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Festivities in Cuba

Get to really know the charming Cuban culture through the most iconic festivals of this island.

Festivities in Cuba

Cuba is a varied country with many traditions and, despite facing harsh economic challenges, tries to keep alive the most characteristic folklore of the island.

Among the many farming, patronal, “parrandas” or carnival festivities, you can find traits of Hispanic and Canarian heritage such as the Fiesta del Fuego (Fire Festivity), celebrated in rural areas and where parochial music predominates. Something similar is the “changüí” held in the Guanáanamo region.

The well known “fiestas de bandos” (Bands festivities) are named differently depending on the area and are based on the celebration of several events such as tricks with horses, “palo ensebado,” etc.

Among the carnival celebrations, with hispanic antecedents, you can find the most relevant in Santiago de Cuba, with important French influences from Haití; La Havana, also in July, and Camagüey.

Above all, the festivities that you should miss are the most iconic ones, held in December, and called “parrandas y charangas,” sharing some similarities with Carnivals. the most popular ones are those in Remedios, in the region of Villa Clara; Bejucal, in La Havana, the ones in Sancti Spiritis, and the ones from Ciego de Ávila. The most interesting fact is that different neighbourhoods vie through music, float building, and fireworks.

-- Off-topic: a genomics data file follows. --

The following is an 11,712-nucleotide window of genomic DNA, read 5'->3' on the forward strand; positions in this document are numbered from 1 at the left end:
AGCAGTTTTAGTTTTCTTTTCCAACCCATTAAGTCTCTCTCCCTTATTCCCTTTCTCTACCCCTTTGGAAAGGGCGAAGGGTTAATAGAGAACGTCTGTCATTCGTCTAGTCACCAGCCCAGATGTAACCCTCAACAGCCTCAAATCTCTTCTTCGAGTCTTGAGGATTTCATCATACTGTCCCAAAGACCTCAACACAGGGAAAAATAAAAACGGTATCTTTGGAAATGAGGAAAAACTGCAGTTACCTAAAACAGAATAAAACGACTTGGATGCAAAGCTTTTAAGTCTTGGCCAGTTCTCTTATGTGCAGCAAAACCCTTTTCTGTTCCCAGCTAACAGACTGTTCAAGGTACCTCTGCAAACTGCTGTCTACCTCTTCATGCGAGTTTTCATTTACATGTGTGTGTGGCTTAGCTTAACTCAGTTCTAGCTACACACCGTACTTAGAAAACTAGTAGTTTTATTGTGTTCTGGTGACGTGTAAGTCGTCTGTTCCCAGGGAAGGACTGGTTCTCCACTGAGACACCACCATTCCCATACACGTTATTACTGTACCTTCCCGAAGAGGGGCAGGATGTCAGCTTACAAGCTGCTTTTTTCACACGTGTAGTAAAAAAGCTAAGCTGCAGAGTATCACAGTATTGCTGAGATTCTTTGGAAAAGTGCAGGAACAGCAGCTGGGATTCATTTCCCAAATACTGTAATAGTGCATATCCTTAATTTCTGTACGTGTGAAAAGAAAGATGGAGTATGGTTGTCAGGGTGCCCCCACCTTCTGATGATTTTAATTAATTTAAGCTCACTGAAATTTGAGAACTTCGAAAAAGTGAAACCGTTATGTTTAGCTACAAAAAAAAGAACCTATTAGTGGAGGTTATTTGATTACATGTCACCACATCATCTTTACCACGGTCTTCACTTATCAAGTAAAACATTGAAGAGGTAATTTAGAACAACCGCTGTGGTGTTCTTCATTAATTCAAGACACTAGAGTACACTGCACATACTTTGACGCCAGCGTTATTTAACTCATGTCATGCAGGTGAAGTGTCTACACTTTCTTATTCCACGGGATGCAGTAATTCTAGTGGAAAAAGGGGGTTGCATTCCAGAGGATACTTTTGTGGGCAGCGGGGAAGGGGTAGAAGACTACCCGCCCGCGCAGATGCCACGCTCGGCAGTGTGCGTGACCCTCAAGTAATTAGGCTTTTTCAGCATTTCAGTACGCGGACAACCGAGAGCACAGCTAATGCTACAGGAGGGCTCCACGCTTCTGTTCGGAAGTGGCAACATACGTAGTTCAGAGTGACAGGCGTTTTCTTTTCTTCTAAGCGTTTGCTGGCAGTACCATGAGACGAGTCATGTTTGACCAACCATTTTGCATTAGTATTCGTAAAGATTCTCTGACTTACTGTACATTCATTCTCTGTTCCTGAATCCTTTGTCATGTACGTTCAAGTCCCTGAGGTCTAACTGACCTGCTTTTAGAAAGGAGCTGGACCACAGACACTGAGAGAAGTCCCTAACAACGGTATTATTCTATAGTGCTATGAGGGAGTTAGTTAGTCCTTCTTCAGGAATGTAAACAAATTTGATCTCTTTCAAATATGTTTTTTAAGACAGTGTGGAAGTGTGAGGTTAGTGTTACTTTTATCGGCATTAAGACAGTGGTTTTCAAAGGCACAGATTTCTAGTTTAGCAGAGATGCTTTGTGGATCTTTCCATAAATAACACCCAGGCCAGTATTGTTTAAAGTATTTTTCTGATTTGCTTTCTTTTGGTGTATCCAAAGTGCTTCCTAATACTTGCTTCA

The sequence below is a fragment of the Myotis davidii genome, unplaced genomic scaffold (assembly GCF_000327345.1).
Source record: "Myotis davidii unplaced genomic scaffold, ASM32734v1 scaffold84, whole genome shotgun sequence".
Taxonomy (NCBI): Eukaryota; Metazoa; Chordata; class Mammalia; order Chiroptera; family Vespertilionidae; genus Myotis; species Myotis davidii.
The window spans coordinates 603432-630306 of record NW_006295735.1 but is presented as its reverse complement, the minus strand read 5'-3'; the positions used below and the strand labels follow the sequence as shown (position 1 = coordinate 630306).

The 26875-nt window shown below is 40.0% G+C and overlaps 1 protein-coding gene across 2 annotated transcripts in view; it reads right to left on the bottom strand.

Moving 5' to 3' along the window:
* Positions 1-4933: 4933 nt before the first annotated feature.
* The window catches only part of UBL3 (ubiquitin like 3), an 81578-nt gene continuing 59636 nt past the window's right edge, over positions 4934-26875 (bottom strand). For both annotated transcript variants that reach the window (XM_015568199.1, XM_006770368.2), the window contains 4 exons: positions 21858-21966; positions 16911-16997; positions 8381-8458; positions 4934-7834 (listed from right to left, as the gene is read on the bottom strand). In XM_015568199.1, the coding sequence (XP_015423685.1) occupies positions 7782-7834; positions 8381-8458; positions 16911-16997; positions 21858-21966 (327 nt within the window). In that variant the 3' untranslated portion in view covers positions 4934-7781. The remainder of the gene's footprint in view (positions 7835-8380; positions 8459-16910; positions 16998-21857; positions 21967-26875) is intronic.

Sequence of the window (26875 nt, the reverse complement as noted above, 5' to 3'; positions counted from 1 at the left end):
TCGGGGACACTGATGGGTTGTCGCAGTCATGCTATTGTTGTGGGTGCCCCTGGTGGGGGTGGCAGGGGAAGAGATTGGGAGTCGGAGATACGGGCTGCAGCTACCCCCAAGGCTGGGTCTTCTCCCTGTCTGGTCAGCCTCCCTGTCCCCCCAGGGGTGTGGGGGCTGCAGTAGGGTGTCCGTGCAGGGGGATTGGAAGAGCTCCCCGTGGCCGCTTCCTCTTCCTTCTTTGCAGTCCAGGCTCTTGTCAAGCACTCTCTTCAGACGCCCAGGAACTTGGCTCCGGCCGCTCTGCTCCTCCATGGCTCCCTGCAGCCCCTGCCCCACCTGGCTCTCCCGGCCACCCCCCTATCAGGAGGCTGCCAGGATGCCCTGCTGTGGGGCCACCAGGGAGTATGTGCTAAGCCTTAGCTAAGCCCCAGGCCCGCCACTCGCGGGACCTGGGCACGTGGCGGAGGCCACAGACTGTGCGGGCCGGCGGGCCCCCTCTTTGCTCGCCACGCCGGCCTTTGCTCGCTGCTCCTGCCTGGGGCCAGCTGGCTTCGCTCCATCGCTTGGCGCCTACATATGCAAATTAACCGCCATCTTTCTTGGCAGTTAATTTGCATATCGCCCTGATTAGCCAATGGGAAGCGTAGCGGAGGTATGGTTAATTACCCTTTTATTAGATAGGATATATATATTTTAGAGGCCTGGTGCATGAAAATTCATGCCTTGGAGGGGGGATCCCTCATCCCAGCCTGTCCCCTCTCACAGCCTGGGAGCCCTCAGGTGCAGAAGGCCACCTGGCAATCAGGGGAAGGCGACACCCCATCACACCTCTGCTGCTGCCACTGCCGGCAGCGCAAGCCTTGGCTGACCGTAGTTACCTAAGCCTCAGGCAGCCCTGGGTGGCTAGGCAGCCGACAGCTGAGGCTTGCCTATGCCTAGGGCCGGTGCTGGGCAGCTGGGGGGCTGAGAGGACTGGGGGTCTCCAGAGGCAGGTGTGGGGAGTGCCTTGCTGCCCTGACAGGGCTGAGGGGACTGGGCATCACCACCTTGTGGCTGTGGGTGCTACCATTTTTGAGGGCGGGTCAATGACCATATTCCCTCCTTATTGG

Due to the cultural mixing in the area, besides the festivities with a marked African origin, you can also find other with roots in Haiti, such as the Bande-Rará and the Fiestas a los Loás. Other internationally renowned Cuba celebrations are the ones linked to Santería, mixing music, dancing, and religion.

Yet, Carnivals, besides the Hispanic origins, are the most important representation of Cuba folklore. Despite being the ones in La Havana, Camagüey, and Santiago de Cuba the most important; year-round, parades are organized that maintain alive the music, dancing, and Cuban traditions.

Other important festivities are held coinciding with important dates in Cuban history, such as Independence Day on May 20th, and its Liberation in January 1st, the “Día del Trabajo” on May 1st, or the National Rebellion Day, between the 25th and 27th of July.

On the other hand, one of the events no tourist should miss, and that boasts international renown, besides the jazz, bolero, and arts festivals; is the International Ballet Festival held in La Havana every two years during October. Having been established in 1960 thanks to the work by the General Director of the National Ballet Company, Alicia Campo, and Fernando Alonso; it is one of the most prestigious festivals in the world, and essential part of Cuba’s culture.

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